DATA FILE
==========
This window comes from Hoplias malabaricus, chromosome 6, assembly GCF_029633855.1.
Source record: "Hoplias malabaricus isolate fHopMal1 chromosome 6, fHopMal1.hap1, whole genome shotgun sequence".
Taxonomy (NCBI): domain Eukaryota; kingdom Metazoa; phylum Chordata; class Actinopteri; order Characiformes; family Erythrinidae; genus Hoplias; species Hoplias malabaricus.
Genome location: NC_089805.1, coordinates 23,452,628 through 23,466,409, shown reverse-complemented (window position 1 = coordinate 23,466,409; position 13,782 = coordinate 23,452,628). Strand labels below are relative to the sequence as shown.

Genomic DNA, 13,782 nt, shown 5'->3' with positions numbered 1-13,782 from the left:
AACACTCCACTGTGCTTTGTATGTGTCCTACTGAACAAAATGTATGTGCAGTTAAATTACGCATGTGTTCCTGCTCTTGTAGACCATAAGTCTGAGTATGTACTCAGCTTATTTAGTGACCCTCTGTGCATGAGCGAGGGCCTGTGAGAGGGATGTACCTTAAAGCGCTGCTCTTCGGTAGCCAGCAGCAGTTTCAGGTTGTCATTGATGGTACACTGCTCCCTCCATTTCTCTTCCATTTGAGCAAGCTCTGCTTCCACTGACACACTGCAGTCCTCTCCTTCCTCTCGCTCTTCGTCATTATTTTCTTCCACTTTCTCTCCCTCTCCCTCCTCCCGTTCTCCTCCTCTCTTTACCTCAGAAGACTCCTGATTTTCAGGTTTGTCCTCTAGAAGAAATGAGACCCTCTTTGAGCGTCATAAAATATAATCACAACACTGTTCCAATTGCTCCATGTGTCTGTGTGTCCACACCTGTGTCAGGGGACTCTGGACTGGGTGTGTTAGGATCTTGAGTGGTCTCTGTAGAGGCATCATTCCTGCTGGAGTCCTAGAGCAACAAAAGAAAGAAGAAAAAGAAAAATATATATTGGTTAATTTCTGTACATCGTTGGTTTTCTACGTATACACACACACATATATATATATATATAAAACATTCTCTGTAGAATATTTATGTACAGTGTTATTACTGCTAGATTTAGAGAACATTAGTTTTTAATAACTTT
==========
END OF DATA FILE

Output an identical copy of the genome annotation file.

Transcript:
This window comes from Hoplias malabaricus, chromosome 6, assembly GCF_029633855.1.
Source record: "Hoplias malabaricus isolate fHopMal1 chromosome 6, fHopMal1.hap1, whole genome shotgun sequence".
Taxonomy (NCBI): domain Eukaryota; kingdom Metazoa; phylum Chordata; class Actinopteri; order Characiformes; family Erythrinidae; genus Hoplias; species Hoplias malabaricus.
Genome location: NC_089805.1, coordinates 23,452,628 through 23,466,409, shown reverse-complemented (window position 1 = coordinate 23,466,409; position 13,782 = coordinate 23,452,628). Strand labels below are relative to the sequence as shown.

Genomic DNA, 13,782 nt, shown 5'->3' with positions numbered 1-13,782 from the left:
AACACTCCACTGTGCTTTGTATGTGTCCTACTGAACAAAATGTATGTGCAGTTAAATTACGCATGTGTTCCTGCTCTTGTAGACCATAAGTCTGAGTATGTACTCAGCTTATTTAGTGACCCTCTGTGCATGAGCGAGGGCCTGTGAGAGGGATGTACCTTAAAGCGCTGCTCTTCGGTAGCCAGCAGCAGTTTCAGGTTGTCATTGATGGTACACTGCTCCCTCCATTTCTCTTCCATTTGAGCAAGCTCTGCTTCCACTGACACACTGCAGTCCTCTCCTTCCTCTCGCTCTTCGTCATTATTTTCTTCCACTTTCTCTCCCTCTCCCTCCTCCCGTTCTCCTCCTCTCTTTACCTCAGAAGACTCCTGATTTTCAGGTTTGTCCTCTAGAAGAAATGAGACCCTCTTTGAGCGTCATAAAATATAATCACAACACTGTTCCAATTGCTCCATGTGTCTGTGTGTCCACACCTGTGTCAGGGGACTCTGGACTGGGTGTGTTAGGATCTTGAGTGGTCTCTGTAGAGGCATCATTCCTGCTGGAGTCCTAGAGCAACAAAAGAAAGAAGAAAAAGAAAAATATATATTGGTTAATTTCTGTACATCGTTGGTTTTCTACGTATACACACACACATATATATATATATATAAAACATTCTCTGTAGAATATTTATGTACAGTGTTATTACTGCTAGATTTAGAGAACATTAGTTTTTAATAACTTT